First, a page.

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L. Giambiagi et al. / Tectonophysics xxx (2008) xxx-xxx Fig. 13. Kinematic model of the evolution

Fig. 13. Kinematic model of the evolution of the northern part of the Malargüe fold and thrust belt showing the four-phase evolution of the belt. A) Distribution of pre-existing normal faults before compression. B) Inversion of the Río Blanco half- graben by reactivation of the basement-seated decóllement . During this time, synorogenic deposits of the Agua de la Piedra Fm. were deposited in a newly developed foreland basin. C) Maximum episode of deformation, between 10.5 and 9 Ma, coincident with the peak of volcanism of the Huincan Fm. ( Baldauf, 1997 ). Several basement and thin-skinned faults are interpreted to have simultaneously moved. D) Waning of deformation with inversion of the Arroyo Malo half- graben . The La Manga fault system was still active. E) After 8 Ma only minor deformation occurred with generation of the Arroyo Blanco fault and movement along the Sosneado thrust.

indicate that deformation and uplift in the Cerro Alquitrán area must have occurred after 10.42 Ma, the emplacement age of the Cerro Alquitrán stock ( Baldauf, 1997). In the western zone, displacement on the lower part of the Alumbre fault occurred after the uplift and generation of the El Freno anticline, because the related short-cut thrust decapitates the anticline. The western structures are not rotated by the El Freno anticline and folding of earlier décollements has not been recognized. Therefore, the Alumbre fault inversion could have been responsible for the nal uplift of the Cerro Blanco porphyry copper centre, after 9 Ma. This indicates that the internal deformation of the Atuel depocentre occurred after the inversion of the La Manga normal fault.

6.4. Internal deformation of the Río Blanco half-graben and reactivation of the Sosneado thrust (81 Ma)

The main phase of deformation in the Malargüe FTB occurred before 8 Ma, and after that time only minor fault movements have been identied. We infer that the Arroyo Blanco fault was generated after the main deformation on the La Manga fault system had ended. Structural relationships indicate that this fault has moved after the generation of the La Manga by-pass fault, i.e., between 9 and 8 Ma. There is no evidence of subsequent deformation in the western zone, whereas in the eastern zone reactivation of the Sosneado and Mesón thrusts took place after the deposition of Lower Pleistocene fanglomerates (Fig. 13E).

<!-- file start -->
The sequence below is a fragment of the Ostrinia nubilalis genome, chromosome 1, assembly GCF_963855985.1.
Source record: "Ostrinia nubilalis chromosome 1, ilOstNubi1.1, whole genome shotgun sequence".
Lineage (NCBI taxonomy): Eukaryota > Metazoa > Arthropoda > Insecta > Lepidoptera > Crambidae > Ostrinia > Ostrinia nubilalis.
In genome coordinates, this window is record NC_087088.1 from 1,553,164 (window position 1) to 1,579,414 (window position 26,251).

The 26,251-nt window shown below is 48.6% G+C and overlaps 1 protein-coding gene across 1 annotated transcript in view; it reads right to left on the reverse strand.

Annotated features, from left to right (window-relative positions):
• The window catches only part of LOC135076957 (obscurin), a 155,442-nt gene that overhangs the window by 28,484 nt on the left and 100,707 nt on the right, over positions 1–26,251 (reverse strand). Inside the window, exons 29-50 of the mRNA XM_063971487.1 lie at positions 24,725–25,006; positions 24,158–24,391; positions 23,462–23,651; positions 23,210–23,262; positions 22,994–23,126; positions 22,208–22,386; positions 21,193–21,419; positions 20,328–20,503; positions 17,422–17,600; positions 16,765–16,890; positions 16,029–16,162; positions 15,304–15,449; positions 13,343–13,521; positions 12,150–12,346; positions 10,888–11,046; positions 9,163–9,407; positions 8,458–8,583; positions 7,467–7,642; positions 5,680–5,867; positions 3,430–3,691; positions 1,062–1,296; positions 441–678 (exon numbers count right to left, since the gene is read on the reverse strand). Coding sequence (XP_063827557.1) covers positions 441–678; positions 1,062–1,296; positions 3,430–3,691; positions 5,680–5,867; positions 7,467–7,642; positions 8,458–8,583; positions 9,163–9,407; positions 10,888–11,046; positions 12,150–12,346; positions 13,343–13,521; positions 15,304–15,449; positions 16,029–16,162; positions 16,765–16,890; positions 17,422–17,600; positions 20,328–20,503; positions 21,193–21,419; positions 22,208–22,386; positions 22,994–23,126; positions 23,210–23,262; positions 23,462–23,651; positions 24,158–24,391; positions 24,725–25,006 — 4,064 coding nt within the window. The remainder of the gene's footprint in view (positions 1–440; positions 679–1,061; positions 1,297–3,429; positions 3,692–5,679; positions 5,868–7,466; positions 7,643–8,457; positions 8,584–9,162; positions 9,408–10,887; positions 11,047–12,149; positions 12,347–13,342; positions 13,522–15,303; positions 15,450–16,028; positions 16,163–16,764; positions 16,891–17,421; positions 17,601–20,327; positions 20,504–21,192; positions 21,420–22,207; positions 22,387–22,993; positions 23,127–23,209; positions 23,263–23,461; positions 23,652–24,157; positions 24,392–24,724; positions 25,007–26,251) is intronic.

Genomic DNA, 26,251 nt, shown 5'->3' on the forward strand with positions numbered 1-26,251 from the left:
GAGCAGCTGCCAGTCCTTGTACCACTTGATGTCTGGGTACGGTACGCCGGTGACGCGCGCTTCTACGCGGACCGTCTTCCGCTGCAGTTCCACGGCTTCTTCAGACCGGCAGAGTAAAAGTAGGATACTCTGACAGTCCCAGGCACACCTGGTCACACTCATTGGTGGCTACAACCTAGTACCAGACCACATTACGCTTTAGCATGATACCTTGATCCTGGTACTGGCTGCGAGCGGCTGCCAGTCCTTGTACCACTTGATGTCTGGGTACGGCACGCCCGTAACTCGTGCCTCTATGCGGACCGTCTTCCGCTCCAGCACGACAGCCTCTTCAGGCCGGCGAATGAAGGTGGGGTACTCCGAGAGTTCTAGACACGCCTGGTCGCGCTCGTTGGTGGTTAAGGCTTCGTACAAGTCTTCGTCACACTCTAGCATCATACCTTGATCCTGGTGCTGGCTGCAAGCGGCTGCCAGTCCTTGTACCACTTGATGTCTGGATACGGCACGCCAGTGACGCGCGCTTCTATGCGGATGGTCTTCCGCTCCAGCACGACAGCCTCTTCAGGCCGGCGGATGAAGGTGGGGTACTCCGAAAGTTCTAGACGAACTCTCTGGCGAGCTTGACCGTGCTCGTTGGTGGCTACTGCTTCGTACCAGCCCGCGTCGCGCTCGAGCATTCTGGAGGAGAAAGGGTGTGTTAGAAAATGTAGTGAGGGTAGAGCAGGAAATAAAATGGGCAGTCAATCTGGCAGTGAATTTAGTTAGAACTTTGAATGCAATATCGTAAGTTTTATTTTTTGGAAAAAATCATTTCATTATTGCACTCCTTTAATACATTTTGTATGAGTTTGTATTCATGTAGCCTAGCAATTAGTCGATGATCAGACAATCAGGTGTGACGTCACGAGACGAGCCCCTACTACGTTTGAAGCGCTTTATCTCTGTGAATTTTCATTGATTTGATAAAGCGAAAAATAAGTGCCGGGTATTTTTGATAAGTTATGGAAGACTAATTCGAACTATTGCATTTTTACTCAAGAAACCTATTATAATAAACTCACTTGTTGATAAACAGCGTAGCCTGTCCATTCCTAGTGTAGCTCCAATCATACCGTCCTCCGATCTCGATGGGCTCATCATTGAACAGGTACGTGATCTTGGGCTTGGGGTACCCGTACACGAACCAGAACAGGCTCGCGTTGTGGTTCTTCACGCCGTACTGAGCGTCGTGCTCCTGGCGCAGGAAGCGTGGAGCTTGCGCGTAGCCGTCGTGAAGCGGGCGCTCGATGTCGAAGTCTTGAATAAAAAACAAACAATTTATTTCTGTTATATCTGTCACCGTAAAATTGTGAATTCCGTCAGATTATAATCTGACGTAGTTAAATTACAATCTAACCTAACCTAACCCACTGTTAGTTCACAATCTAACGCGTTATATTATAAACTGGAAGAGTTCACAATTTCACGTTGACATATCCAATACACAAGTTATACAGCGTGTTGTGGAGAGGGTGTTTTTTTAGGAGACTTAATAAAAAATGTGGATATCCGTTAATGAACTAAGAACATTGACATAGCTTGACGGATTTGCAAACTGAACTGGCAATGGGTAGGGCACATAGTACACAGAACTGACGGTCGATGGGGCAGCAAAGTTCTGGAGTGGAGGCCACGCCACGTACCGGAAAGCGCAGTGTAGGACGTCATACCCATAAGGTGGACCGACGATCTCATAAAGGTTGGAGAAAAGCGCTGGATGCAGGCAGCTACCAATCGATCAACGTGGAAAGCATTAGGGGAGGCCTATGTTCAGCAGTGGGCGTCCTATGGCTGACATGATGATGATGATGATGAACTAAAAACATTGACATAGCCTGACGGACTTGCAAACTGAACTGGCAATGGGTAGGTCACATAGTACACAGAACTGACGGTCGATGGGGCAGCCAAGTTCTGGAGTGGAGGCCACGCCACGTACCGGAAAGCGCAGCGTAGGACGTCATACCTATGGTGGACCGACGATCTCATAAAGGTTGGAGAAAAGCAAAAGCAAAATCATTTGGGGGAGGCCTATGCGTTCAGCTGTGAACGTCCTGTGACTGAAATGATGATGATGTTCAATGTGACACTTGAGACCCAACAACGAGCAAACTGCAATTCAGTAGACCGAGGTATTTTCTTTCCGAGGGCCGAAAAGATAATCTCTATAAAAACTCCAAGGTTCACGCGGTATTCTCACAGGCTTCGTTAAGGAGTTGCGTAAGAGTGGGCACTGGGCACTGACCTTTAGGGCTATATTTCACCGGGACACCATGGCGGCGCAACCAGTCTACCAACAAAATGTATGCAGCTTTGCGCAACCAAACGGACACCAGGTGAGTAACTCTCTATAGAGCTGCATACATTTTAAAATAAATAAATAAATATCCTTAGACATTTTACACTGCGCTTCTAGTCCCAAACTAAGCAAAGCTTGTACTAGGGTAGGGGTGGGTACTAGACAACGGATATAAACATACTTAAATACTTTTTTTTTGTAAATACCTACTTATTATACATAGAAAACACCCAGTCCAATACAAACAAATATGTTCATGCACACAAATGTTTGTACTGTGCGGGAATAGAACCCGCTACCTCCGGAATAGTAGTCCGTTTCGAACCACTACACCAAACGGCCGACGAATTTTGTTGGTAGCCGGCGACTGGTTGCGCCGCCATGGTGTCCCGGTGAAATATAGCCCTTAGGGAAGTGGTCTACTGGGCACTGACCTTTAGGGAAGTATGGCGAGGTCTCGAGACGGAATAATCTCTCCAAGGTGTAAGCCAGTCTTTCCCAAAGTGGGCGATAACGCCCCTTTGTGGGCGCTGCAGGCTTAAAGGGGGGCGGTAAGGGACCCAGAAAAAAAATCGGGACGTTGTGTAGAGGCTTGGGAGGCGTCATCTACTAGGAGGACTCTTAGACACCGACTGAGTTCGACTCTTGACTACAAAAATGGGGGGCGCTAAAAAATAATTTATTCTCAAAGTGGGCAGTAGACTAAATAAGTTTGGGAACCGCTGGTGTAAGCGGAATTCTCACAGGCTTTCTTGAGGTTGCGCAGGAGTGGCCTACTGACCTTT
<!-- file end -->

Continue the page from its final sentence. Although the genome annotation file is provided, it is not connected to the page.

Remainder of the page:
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7. Discussion: temporal relationship between thick- and thin- skinned structures

Many fold-and-thrust belts are combinations of both thin- and thick-skinned thrusting as a result of reactivation of preexisting anisotropies and weakness zones in the crust. In orogenic fronts with in uence of previous rift structures, the temporal relationship between thick- and thin-skinned deformation is currently a topic of controversy between two kinematic models (Fig. 14 zone C). In the most commonly proposed model, cover detachment on low-friction horizons in the sedimentary cover occurs before, and basement inversion occurs afterward, as a result of hinterland-to-foreland sequence of inversion of preexisting normal faults (Fig. 14A). In the other model, basin inversion occurs early in the history of the fold- and-thrust belt, in the thin and thick-skinned interaction zone, as a result of foreland-to-hinterland sequence of inversion (Fig. 14B). The main factors favouring one model or the other are the orientation and dip of preexisting faults with respect to the superimposed compres- sional stress eld (Sibson, 1985), the uid overpressure (Turner and Williams, 2004), and the strength of the frictional basal detachment (Buiter and P ffer, 2003 ). The rst model is also favoured by the occurrence of low-friction horizons in the cover, such as the presence of thick evaporate layers. In the Andes of central Argentina and Chile, the rst model was postulated for the Agrio FTB (Zapata et al., 2002; Zamora Valcarce et al., 2006), located southward of the Malargüe FTB, where hinter- land-to-foreland sequence of inversion of previous normal faults is inferred to have generated a rst phase of thin-skinned deformation followed by a thick-skinned phase in the thrust front. The second model was postulated for the southern part of the Aconcagua FTB (Giambiagi et al., 2003a,b) where the preexisting Jurassic normal faults were completely inverted during the rst phase of Andean compression. In the Malargüe FTB previous studies have postulated a classic hinterland-to-foreland sequence of inversion of extensional